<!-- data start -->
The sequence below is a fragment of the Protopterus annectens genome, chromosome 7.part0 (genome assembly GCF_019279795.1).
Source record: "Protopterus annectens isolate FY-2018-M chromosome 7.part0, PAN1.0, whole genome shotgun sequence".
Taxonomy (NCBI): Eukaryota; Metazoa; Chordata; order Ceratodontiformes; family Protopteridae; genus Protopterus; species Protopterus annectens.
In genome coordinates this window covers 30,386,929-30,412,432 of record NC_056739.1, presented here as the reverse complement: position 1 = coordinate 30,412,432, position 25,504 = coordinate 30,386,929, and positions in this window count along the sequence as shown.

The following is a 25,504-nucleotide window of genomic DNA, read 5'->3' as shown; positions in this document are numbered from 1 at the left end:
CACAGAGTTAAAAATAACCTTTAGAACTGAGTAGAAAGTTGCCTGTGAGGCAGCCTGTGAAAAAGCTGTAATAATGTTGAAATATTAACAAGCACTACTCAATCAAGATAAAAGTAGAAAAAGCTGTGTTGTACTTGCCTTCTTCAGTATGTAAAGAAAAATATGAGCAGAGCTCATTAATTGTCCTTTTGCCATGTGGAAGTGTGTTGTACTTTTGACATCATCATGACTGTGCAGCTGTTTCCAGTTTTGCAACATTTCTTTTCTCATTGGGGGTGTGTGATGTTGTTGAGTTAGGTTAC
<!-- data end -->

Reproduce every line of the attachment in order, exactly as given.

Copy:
The sequence below is a fragment of the Protopterus annectens genome, chromosome 7.part0 (genome assembly GCF_019279795.1).
Source record: "Protopterus annectens isolate FY-2018-M chromosome 7.part0, PAN1.0, whole genome shotgun sequence".
Taxonomy (NCBI): Eukaryota; Metazoa; Chordata; order Ceratodontiformes; family Protopteridae; genus Protopterus; species Protopterus annectens.
In genome coordinates this window covers 30,386,929-30,412,432 of record NC_056739.1, presented here as the reverse complement: position 1 = coordinate 30,412,432, position 25,504 = coordinate 30,386,929, and positions in this window count along the sequence as shown.

The following is a 25,504-nucleotide window of genomic DNA, read 5'->3' as shown; positions in this document are numbered from 1 at the left end:
CACAGAGTTAAAAATAACCTTTAGAACTGAGTAGAAAGTTGCCTGTGAGGCAGCCTGTGAAAAAGCTGTAATAATGTTGAAATATTAACAAGCACTACTCAATCAAGATAAAAGTAGAAAAAGCTGTGTTGTACTTGCCTTCTTCAGTATGTAAAGAAAAATATGAGCAGAGCTCATTAATTGTCCTTTTGCCATGTGGAAGTGTGTTGTACTTTTGACATCATCATGACTGTGCAGCTGTTTCCAGTTTTGCAACATTTCTTTTCTCATTGGGGGTGTGTGATGTTGTTGAGTTAGGTTAC